Human Cannon

Written by Edward Bond
Directed by Bill Hopkinson
Walk the Plank, Albert Dock (13th and 16th December 2008)

Reviewed by Alfonso Barata

Human Cannon is the first piece of a trilogy that under the general title ‘Acts of terror’ looks at different historical events where violence and conflict had a major role in the twentieth century, and how the conflict between individual and state shaped the past century.

The Spanish Civil War, the Communist period in Romania and other similar key historical events are all explored in these plays that are presented by final year performance students from Edge Hill University. What is also interesting about this programme is its setting; I have been to theatre performances in conventional sites such as theatres, others less so such as social centres or the streets, but I had never been to a play performed in a ship.

Walk the Plank is a theatre ship moored in the Albert Dock that hosts a range of events; this makes it a unique and different venue but with the drawback of being of difficult access to people with mobility issues.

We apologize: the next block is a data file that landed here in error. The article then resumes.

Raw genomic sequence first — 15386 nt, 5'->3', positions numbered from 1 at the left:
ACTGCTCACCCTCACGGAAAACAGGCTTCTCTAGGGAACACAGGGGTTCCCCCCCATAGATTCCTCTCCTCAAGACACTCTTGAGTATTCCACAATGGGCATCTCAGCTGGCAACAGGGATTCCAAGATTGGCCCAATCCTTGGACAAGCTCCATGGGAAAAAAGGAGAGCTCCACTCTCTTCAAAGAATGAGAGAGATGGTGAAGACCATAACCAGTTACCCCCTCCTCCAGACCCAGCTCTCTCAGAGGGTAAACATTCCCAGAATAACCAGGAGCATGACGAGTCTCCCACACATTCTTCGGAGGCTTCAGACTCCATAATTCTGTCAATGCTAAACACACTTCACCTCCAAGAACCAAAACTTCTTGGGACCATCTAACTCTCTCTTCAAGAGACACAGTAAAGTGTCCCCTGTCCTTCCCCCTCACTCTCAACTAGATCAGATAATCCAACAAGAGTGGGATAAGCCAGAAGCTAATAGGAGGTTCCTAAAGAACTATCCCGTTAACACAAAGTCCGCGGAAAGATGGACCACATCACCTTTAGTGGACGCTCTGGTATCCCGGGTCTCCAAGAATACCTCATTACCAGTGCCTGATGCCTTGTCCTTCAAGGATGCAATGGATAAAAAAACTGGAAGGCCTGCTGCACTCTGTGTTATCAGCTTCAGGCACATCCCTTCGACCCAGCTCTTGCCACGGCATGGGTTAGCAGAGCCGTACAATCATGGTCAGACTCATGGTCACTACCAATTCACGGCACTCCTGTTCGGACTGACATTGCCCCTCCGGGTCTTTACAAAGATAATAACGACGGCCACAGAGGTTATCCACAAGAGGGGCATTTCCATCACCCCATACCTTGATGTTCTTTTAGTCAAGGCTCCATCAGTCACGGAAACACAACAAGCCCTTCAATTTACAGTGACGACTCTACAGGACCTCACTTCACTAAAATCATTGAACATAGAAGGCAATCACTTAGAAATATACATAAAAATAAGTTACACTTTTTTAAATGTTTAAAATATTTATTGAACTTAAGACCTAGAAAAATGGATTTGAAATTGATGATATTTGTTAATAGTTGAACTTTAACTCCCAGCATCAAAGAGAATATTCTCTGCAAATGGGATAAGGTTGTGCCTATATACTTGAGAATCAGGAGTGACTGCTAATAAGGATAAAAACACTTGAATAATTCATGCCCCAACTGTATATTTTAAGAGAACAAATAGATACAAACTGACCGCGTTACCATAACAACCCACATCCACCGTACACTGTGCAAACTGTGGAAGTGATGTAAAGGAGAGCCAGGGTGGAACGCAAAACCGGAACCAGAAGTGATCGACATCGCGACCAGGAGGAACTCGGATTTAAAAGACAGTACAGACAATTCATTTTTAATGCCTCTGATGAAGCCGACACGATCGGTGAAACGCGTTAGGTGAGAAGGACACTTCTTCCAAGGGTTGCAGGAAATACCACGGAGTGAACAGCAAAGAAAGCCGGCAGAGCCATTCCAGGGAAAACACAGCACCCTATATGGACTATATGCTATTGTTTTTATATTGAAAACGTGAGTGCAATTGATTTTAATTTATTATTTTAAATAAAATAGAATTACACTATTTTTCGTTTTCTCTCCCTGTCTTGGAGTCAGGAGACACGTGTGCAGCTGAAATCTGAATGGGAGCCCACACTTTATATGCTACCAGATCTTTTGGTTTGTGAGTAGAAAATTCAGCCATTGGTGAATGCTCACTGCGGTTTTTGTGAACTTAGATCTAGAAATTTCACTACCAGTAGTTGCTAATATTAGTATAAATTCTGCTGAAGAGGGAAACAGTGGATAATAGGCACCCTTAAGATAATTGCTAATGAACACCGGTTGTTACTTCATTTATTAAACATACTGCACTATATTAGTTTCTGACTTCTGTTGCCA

Human Cannon is set in Spain at the time of the 1936-39 Civil War, and it explores this historical event that for many became a romantic war; the last act of international solidarity in defence of a universal cause.

Rather than concentrating on the grand events that shaped and defined the outcome of the Civil War, the play looks at how ordinary people lived these events and how people react when confronted with difficult and extreme situations at times when the security and even the life of the people we love is at stake. The play presents uncomfortable questions about the violence deployed by people on both sides during the war; about its validity and moral justification.

The cast bring to life a large number of characters, including the women of a village, those in the Republican side and the Fascists; most actors play different roles, some of them even giving life to three different characters.

The play mostly succeeds in its aim of exploring/explaining the human side of a war, a war of the past that did have a crucial importance in future armed conflicts, and how people live these events. What it lacks, however, is a sustained dramatic tension to grip the audience for the two hours that the show lasts.

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